The Toronto Star, meantime, has latched on to a messy story about Pierre Karl Péladeau’s crusade, aided and abetted by some Conservative MPs, to bring down the CBC. More on the story here
Has anyone else been wondering what was going on in the CETA (Canada EU Trade Agreement) talks? One (very rare) account gives a few details: “Canada says the negotiations are progressing well, while the EU says there are still lots of problems. One of them, according to the commission, is the issue of supply-management boards for poultry, eggs, and dairy. Another on the EU side is pork and beef access for Canadian producers.  Of the problem areas, intellectual property will be handled last, as the EU continues to push Canada on copyright and patent terms on pharmaceuticals.”
Monday is definitely an Eeyore day for Jean Charest, confronted by the news that the northern Pessamit Innu are launching an international campaign condemning Quebec’s Plan Nord, saying it violates the rights of aboriginal people.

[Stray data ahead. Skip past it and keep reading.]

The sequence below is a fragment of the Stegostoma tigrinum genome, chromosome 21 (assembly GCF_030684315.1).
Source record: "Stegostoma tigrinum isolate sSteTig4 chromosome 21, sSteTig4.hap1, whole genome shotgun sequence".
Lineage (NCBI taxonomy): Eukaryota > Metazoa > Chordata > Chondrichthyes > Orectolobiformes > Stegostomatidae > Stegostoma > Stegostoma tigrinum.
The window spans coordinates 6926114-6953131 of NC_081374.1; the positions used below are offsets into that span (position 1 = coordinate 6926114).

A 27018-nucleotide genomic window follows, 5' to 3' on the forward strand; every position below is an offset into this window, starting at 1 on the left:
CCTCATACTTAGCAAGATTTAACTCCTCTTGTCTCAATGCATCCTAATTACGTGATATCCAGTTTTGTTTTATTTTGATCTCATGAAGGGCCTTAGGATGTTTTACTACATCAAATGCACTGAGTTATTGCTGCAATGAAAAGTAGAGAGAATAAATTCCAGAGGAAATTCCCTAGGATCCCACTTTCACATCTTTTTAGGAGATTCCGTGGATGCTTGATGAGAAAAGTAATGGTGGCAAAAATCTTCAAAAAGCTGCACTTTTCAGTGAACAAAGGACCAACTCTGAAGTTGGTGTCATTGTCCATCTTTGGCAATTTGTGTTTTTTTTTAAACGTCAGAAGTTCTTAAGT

We are not convinced that Mr. Harper’s nature would allow him to admit to an Eeyore day, but perhaps he came close to one with the announcement that the Canadian Bar Association representing over 37,000 lawyers across the country has promulgated  10 Reasons to Oppose Bill C-10.
He may also not be enchanted with the report that,  “A handful of backbench Tory MPs have apparently developed spines and/or consciences, as there is growing internal opposition to the party’s rigid support of Quebec’s asbestos industry.”

Another note for your calendar
: Kyle Matthews extends a personal invitation to attend a short CIC-sponsored event tomorrow evening (22 November) that will take place at the law firm Fasken Martineau. The event will feature a short presentation by Karen Mazurkewich, author of the Canadian International Council’s recent report on intellectual property rights. More information A short cocktail will follow. If you are interested in attending, please reply to Kyle at
Finally, for our non-Eeyore moment:
CONGRATULATIONS to Alexandra Greenhill and her cohorts whose start-up website My best helper won first place in the competition to create a start-up company over a weekend. She explains: This is Global Entrepreneur Week and Vancouver is one of over 60 locations world-wide where groups of developers, designers and business people come together to create a new company over a weekend (see ). Sounds impossible? Startup Weekend, the non-profit organization hosting the effort, has many examples of global brands that were born in just 54 hours.